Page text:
These new taxes might help state government pay its bills, but they only further harm our Commonwealth’s already challenged economy and will disproportionately hurt Lancaster County’s agriculture industries, farmers, and the poor. Furthermore, the experience of other states tells us that though we may enjoy a near-term influx of revenue, over time this revenue declines and states must look elsewhere to close the new gap in revenues.

As I previously mentioned, one of primary reasons the new revenue was necessary was because spending increased by 4.7 percent over 2015-16 levels, largely due to mandated costs associated with public sector pensions, human services and corrections.

For too many years lawmakers have lacked the political courage to tackle the difficult, but necessary reforms to finally address the cost-drivers in our budget that are demanding more and more taxpayer monies. While this revenue bill raised $1.3 billion, those new monies pale in comparison to what will be needed in the years to come without substantive changes to pensions, human services and how we manage our corrections system.

As an example of uncontrolled mandated increases in spending, $345 million was needed in new contributions to pay for teacher pensions and $140 million more for state employee pensions. The total state government contributions for public pensions now tops $5.8 billion each year.

I think we need to be honest - Pennsylvania has both a spending and revenue problem, and we absolutely have to get better at managing both.

I believe that the best way to fund government is to have a strong economy, low unemployment and be a state that welcomes entrepreneurs, business and industry. We can naturally grow our way to prosperity and generate new revenue by promoting good economic policies which results in increased economic activity.

Unfortunately, in the development of the new revenue plan, there was little effort to further identify waste, fraud and abuse in state government programs and services, which could have alleviated the necessity to impose as many additional taxes.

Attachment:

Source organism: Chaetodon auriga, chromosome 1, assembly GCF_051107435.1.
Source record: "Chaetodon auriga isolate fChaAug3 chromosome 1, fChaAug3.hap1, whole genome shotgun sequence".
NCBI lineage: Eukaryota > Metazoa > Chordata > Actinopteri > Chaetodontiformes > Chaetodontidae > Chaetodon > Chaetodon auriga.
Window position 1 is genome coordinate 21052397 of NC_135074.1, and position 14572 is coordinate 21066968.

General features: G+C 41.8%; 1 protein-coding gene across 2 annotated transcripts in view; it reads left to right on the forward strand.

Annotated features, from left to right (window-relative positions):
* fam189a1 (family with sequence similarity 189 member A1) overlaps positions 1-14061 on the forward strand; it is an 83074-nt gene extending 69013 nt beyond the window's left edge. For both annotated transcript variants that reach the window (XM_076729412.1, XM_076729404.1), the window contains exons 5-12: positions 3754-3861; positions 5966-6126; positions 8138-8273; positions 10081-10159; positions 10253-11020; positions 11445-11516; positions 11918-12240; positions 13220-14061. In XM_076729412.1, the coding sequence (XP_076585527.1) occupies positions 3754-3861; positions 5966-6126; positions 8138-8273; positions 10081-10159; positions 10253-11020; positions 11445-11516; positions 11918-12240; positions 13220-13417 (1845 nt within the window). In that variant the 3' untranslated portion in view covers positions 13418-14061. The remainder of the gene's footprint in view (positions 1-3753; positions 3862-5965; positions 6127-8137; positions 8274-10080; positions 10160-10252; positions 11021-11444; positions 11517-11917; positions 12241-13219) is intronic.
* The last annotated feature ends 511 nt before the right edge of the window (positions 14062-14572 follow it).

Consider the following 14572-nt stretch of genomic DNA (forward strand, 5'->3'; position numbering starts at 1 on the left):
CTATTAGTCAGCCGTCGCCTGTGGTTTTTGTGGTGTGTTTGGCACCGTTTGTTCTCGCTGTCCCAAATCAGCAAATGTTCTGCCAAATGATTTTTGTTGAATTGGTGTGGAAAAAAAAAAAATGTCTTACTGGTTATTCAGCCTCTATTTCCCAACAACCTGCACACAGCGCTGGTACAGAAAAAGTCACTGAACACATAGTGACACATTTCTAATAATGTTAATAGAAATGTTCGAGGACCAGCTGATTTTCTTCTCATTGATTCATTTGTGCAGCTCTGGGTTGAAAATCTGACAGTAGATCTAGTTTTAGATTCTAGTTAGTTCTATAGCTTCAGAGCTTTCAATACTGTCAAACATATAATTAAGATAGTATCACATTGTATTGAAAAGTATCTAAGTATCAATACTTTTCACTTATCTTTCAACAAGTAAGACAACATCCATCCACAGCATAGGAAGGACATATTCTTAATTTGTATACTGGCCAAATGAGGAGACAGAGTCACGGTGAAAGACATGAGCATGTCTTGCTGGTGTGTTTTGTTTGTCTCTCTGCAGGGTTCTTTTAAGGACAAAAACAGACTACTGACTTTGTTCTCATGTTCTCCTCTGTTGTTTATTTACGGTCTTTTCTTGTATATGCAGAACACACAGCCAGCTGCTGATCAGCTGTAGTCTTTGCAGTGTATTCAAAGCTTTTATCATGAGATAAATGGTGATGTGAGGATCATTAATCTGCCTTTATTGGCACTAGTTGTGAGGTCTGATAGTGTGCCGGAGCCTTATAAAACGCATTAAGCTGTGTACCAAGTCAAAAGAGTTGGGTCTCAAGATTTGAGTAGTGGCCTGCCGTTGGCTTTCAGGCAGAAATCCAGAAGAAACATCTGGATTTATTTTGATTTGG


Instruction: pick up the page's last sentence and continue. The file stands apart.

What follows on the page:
Lawmakers should not ask people to pay more until we make every effort to stop cheaters and reclaim the monies they have taken. Representative Mindy Fee and I have offered legislation to establish and Independent office of Inspector General to do just this. To learn more about this effort, click here.

Finally, this budget again highlights the need for the General Assembly take a serious look at various budget reform proposals that have been introduced, including the use of a biennial budget, a zero-based or performance based budget, and a default budget. You can learn more about these budget reform proposals here.

For more information regarding the 2016-2017 state budget, please visit my budget blog. My blog has been updated to include the specific “tracking run” detailing the adopted budget by line-item.

New Welfare Fraud Legislation

Did you know that each welfare fraud investigator within the Office of Inspector General saves taxpayers approximately $1.28 million?

And did you know that for every $1 spent within the Office of Inspector General we can save taxpayers $13?

This is precisely why I worked with Senator Dave Argall to introduce legislation proposing to hire additional staff with the Office of Inspector General with a sole focus on investigating claims about welfare fraud, abuse and misconduct.

Our legislation is intended to catch cheaters who steal from taxpayers and divert scarce resources away from those people who legitimately need help.

Sen. Argall and I believe that this legislation is needed now because of Governor Wolf’s unilateral decision to expand Medicaid in Pennsylvania under the federal Affordable Care Act. Since Governor Wolf has come into office, more than 500,000 Pennsylvanians have been added to the Medicaid rolls.

Appointment to the State System of Higher Education Board of Governors

I received notification from the President Pro Tempore of the Senate that I have been appointed to the Board of Governors for the State System of Higher Education.

I am thrilled to have an opportunity to help manage one of the crown jewels of Pennsylvania – our state owned institutions of higher education. For many Lancaster County families, higher education would not be possible without institutions such as Millersville or Shippensburg University.

As a person who is passionate about creating opportunity for young people, this appointment will allow me to continue to advance one of the pillars of prosperity – education.

Final Thoughts

I recently finished a yearlong project to create a video depicting our Capitol Building. My goal was to provide important information about Pennsylvania’s rich history, including our deep religious tolerance roots, which are often forgotten or overlooked.

While lengthy, I think you will enjoy the 52 minute program, which walks you through the founding of the colony to the modern day challenges facing our Commonwealth.

If you would like to view this program, you may do so by clicking this link or by calling my office and requesting a DVD.

As always, I welcome your feedback, comments, and questions. I sincerely thank you for the opportunity to serve and you should know that my door is always open.



Senate Box 203036
Harrisburg, PA 17120-3036
(717) 787-4420
FAX (717) 783-3156
TTY (800) 364-1581

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301 East Main Street
Lititz, PA 17543
(717) 627-0036
FAX (717) 627-1389